The Cologne Furniture Fair in 1950 provides the first real breakthrough for Wilhelm Knoll’s furniture but, sadly, Wilhelm passed away that year and his son, Dieter, took over the running of the business.
On to 1964 when Walter Knoll retired and handed over the business to his second son, Robert, and Dr. Walter Combe amid further expansion at the Herrenberg Headquarters. In 1971, Walter Knoll passed away and a couple of years later the company exhibited their furniture at the Milan Furniture Fair for the first time whilst also staking a claim on the office sector with the introduction of their Walter Knoll Office series of designs.
In the mid-80’s, the Knoll’s became one again when Walter Knoll & Co. took over Wilhelm Knoll & Co. but continued to manufacture their products under the name ‘Wilhelm Knoll Collection’. Then in 1993, the company was taken over by the Rolf Benz family with Markus Benz taking up the role of Managing Director which he still holds today. Just after the turn of the millennium, further expansion was put into action with the addition of another production facility in the nearby town of Mötzingen and in 2006; their new, multifunctional building was officially opened in Herrenberg which combined their headquarters, showroom and factory all within one building. A few years ago, I was very pleased to be invited along on a visit to the Herrenberg facilities and it really is a very rare and special set up they have there… the fact that their upholsterers are working away for all to see behind huge plate glass windows which look directly on to the street is a clear sign that they are very proud to show how their furniture is produced.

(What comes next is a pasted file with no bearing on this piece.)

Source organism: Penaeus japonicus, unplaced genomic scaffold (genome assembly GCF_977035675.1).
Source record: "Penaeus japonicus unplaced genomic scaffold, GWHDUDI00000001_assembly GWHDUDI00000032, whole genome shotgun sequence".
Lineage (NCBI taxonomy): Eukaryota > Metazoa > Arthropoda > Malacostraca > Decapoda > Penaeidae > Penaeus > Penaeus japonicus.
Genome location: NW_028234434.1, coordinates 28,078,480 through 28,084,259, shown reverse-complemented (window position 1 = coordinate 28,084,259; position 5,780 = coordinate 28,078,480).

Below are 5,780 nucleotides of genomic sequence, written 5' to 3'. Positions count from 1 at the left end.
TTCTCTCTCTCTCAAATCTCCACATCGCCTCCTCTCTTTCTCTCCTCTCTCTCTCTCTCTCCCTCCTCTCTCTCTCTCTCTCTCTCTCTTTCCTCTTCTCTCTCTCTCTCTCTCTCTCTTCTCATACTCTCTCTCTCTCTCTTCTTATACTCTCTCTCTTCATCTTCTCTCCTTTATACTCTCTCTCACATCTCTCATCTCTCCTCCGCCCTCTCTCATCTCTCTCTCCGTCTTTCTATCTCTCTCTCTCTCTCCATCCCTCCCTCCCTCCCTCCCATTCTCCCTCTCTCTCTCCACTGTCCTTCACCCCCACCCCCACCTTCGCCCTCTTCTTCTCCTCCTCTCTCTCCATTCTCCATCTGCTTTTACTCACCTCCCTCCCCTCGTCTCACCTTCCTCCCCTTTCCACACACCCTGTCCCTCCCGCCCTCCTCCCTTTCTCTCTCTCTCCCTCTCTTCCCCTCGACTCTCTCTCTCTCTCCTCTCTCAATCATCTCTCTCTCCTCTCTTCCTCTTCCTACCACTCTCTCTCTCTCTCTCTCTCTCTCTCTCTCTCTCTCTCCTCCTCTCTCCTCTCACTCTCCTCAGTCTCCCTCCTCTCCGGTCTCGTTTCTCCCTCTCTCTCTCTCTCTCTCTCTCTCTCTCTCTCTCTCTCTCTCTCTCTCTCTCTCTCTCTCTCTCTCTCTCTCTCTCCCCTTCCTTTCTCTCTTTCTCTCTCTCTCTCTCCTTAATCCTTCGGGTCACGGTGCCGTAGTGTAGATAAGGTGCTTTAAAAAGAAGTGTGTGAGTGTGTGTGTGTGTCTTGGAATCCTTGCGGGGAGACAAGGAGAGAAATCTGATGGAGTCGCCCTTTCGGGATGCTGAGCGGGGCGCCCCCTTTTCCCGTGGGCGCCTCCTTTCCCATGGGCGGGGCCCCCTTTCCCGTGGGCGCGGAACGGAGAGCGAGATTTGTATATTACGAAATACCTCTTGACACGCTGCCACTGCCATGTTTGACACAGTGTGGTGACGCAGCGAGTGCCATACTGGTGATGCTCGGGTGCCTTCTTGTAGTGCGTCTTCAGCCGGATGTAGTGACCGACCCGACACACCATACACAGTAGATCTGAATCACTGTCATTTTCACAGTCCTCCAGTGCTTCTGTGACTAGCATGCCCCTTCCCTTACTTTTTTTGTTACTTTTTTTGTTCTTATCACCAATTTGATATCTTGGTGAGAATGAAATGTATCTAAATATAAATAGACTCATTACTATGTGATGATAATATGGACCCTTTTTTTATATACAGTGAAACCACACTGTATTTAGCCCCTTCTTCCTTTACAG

Walter Knoll then went global with the opening of a subsidiary in Australia 2007 followed by showrooms opening up in London and Paris and then in 2013, Mumbai and Beijing… not to mention now, of course, another small patch on our 2nd Floor here at Drury Lane.
Happy 150th Birthday, Walter Knoll!
Images courtesy of www.walterknoll.de/en and www.worldarchitecture.org